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Showing results for tags 'signal'.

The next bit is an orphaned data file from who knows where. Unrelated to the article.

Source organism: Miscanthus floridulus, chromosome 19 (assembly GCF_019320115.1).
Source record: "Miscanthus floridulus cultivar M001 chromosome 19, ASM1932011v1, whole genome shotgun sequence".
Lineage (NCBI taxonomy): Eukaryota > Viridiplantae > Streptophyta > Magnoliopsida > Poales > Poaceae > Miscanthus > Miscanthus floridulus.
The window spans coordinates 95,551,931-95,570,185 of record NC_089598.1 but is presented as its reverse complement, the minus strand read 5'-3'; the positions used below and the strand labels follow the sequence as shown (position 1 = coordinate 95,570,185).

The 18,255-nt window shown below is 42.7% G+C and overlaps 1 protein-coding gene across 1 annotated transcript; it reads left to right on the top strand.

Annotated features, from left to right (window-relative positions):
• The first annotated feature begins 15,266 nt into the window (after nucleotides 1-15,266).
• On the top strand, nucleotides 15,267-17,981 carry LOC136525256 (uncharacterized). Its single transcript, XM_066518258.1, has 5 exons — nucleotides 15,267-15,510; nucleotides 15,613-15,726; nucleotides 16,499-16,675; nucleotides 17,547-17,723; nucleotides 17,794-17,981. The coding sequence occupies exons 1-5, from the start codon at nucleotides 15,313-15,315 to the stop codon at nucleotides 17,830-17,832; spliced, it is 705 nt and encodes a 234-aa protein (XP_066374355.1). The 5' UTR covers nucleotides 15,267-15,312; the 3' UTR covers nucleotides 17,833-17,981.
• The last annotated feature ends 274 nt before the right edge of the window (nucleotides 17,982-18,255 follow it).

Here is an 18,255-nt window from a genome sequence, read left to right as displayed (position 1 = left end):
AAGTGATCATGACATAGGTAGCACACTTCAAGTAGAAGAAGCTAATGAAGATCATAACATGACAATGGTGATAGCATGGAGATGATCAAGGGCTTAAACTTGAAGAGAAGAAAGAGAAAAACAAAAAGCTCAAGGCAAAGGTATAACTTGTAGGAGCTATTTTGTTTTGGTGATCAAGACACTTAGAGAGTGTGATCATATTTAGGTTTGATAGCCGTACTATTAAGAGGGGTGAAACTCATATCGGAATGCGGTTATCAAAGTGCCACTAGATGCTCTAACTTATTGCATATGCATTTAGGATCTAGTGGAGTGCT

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vissha posted a topic in Mobile NewsExplained — What's Up With the WhatsApp 'Backdoor' Story? Feature or Bug! What is a backdoor? By definition: "Backdoor is a feature or defect of a computer system that allows surreptitious unauthorized access to data, " either the backdoor is in encryption algorithm, a server or in an implementation, and doesn't matter whether it has previously been used or not. Yesterday, we published a story based on findings reported by security researcher Tobias Boelter that suggests WhatsApp has a backdoor that "could allow" an attacker, and of course the company itself, to intercept your encrypted communication. The story involving the world's largest secure messaging platform that has over a billion users worldwide went viral in few hours, attracting reactions from security experts, WhatsApp team, and Open Whisper Systems, who partnered with Facebook to implement end-to-end encryption in WhatsApp. Note: I would request readers to read complete article before reaching out for a conclusion. And also, suggestions and opinions are always invited What's the Issue: The vulnerability relies on the way WhatsApp behaves when an end user's encryption key changes. WhatsApp, by default, trusts new encryption key broadcasted by a contact and uses it to re-encrypt undelivered messages and send them without informing the sender of the change. In my previous article, I have elaborated this vulnerability with an easy example, so you can head on to read that article for better understanding. Facebook itself admitted to this WhatsApp issue reported by Boelter, saying that "we were previously aware of the issue and might change it in the future, but for now it's not something we're actively working on changing." What Experts argued: According to some security experts — "It's not a backdoor, rather it’s a feature to avoid unnecessarily re-verification of encryption keys upon automatic regeneration." Open Whisper Systems says — "There is no WhatsApp backdoor," "it is how cryptography works," and the MITM attack "is endemic to public key cryptography, not just WhatsApp." A spokesperson from WhatsApp, acquired by Facebook in 2014 for $16 Billion, says — "The Guardian's story on an alleged backdoor in WhatsApp is false. WhatsApp does not give governments a backdoor into its systems. WhatsApp would fight any government request to create a backdoor." What's the fact: Notably, none of the security experts or the company has denied the fact that, if required, WhatsApp, on government request, or state-sponsored hackers can intercept your chats. What all they have to say is — WhatsApp is designed to be simple, and users should not lose access to messages sent to them when their encryption key is changed. Open Whisper Systems (OWS) criticized the Guardian reporting in a blog post saying, "Even though we are the creators of the encryption protocol supposedly "backdoored" by WhatsApp, we were not asked for comment." What? "...encryption protocol supposedly "backdoored" by WhatsApp…" NO! No one has said it's an "encryption backdoor;" instead this backdoor resides in the way how end-to-end encryption has been implemented by WhatsApp, which eventually allows interception of messages without breaking the encryption. As I mentioned in my previous story, this backdoor has nothing to do with the security of Signal encryption protocol created by Open Whisper Systems. It's one of the most secure encryption protocols if implemented correctly. Then Why Signal is more Secure than WhatsApp? You might be wondering why Signal private messenger is more secure than Whatsapp, while both use the same end-to-end encryption protocol, and even recommended by the same group of security experts who are arguing — "WhatsApp has no backdoor." It's because there is always room for improvement. The signal messaging app, by default, allows a sender to verify a new key before using it. Whereas, WhatsApp, by default, automatically trusts the new key of the recipient with no notification to the sender. And even if the sender has turned on the security notifications, the app notifies the sender of the change only after the message is delivered. So, here WhatsApp chose usability over security and privacy. It’s not about 'Do We Trust WhatsApp/Facebook?': WhatsApp says it does not give governments a "backdoor" into its systems. No doubt, the company would definitely fight the government if it receives any such court orders and currently, is doing its best to protect the privacy of its one-billion-plus users. But what about state-sponsored hackers? Because, technically, there is no such 'reserved' backdoor that only the company can access. Why 'Verifying Keys' Feature Can't Protect You? WhatsApp also offers a third security layer using which you can verify the keys of other users with whom you are communicating, either by scanning a QR code or by comparing a 60-digit number. But here’s the catch: This feature ensure that no one is intercepting your messages or calls at the time you are verifying the keys, but it does not ensure that no one, in the past had intercepted or in future will intercept your encrypted communication, and there is no way, currently, that would help you identify this. WhatsApp Prevention against such MITM Attacks are Incomplete WhatsApp is already offering a "security notifications" feature that notifies users whenever a contact's security code changes, which you need to turn on manually from app settings. But this feature is not enough to protect your communication without the use of another ultimate tool, which is — Common Sense. Have you received a notification indicating that your contact's security code has changed? Instead of offering 'Security by Design,' WhatsApp wants its users to use their common sense not to communicate with the contact whose security key has been changed recently, without verifying the key manually. The fact that WhatsApp automatically changes your security key so frequently (for some reasons) that one would start ignoring such notifications, making it practically impossible for users to actively looking each time for verifying the authenticity of session keys. What WhatsApp should do? Without panicking all one-billion-plus users, WhatsApp can, at least: Stop regenerating users' encryption keys so frequently (I clearly don't know why the company does so). Give an option in the settings for privacy-conscious people, which if turned on, would not automatically trust new encryption key and send messages until manually accepted or verified by users. ...because just like others, I also hate using two apps for communicating with my friends and work colleagues i.e. Signal for privacy and WhatsApp because everyone uses it. Source